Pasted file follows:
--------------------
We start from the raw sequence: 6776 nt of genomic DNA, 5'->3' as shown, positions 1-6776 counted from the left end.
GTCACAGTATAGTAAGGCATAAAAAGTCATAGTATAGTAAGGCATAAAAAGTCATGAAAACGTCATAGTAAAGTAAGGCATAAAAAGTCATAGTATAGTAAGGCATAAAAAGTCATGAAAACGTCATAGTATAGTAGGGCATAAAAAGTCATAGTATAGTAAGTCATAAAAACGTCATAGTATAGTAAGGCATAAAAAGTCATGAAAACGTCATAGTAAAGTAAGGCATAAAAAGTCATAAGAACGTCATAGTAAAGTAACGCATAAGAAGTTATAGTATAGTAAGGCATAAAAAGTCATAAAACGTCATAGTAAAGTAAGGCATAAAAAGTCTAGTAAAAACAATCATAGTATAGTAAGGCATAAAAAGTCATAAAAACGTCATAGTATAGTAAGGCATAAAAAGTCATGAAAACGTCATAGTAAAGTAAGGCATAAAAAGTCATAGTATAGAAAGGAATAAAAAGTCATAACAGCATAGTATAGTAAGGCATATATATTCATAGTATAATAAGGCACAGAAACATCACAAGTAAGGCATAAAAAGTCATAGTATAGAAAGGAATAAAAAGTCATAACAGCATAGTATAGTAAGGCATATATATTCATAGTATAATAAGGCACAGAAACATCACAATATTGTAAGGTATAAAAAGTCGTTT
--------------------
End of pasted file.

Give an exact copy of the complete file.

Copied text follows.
We start from the raw sequence: 6776 nt of genomic DNA, 5'->3' as shown, positions 1-6776 counted from the left end.
GTCACAGTATAGTAAGGCATAAAAAGTCATAGTATAGTAAGGCATAAAAAGTCATGAAAACGTCATAGTAAAGTAAGGCATAAAAAGTCATAGTATAGTAAGGCATAAAAAGTCATGAAAACGTCATAGTATAGTAGGGCATAAAAAGTCATAGTATAGTAAGTCATAAAAACGTCATAGTATAGTAAGGCATAAAAAGTCATGAAAACGTCATAGTAAAGTAAGGCATAAAAAGTCATAAGAACGTCATAGTAAAGTAACGCATAAGAAGTTATAGTATAGTAAGGCATAAAAAGTCATAAAACGTCATAGTAAAGTAAGGCATAAAAAGTCTAGTAAAAACAATCATAGTATAGTAAGGCATAAAAAGTCATAAAAACGTCATAGTATAGTAAGGCATAAAAAGTCATGAAAACGTCATAGTAAAGTAAGGCATAAAAAGTCATAGTATAGAAAGGAATAAAAAGTCATAACAGCATAGTATAGTAAGGCATATATATTCATAGTATAATAAGGCACAGAAACATCACAAGTAAGGCATAAAAAGTCATAGTATAGAAAGGAATAAAAAGTCATAACAGCATAGTATAGTAAGGCATATATATTCATAGTATAATAAGGCACAGAAACATCACAATATTGTAAGGTATAAAAAGTCGTTT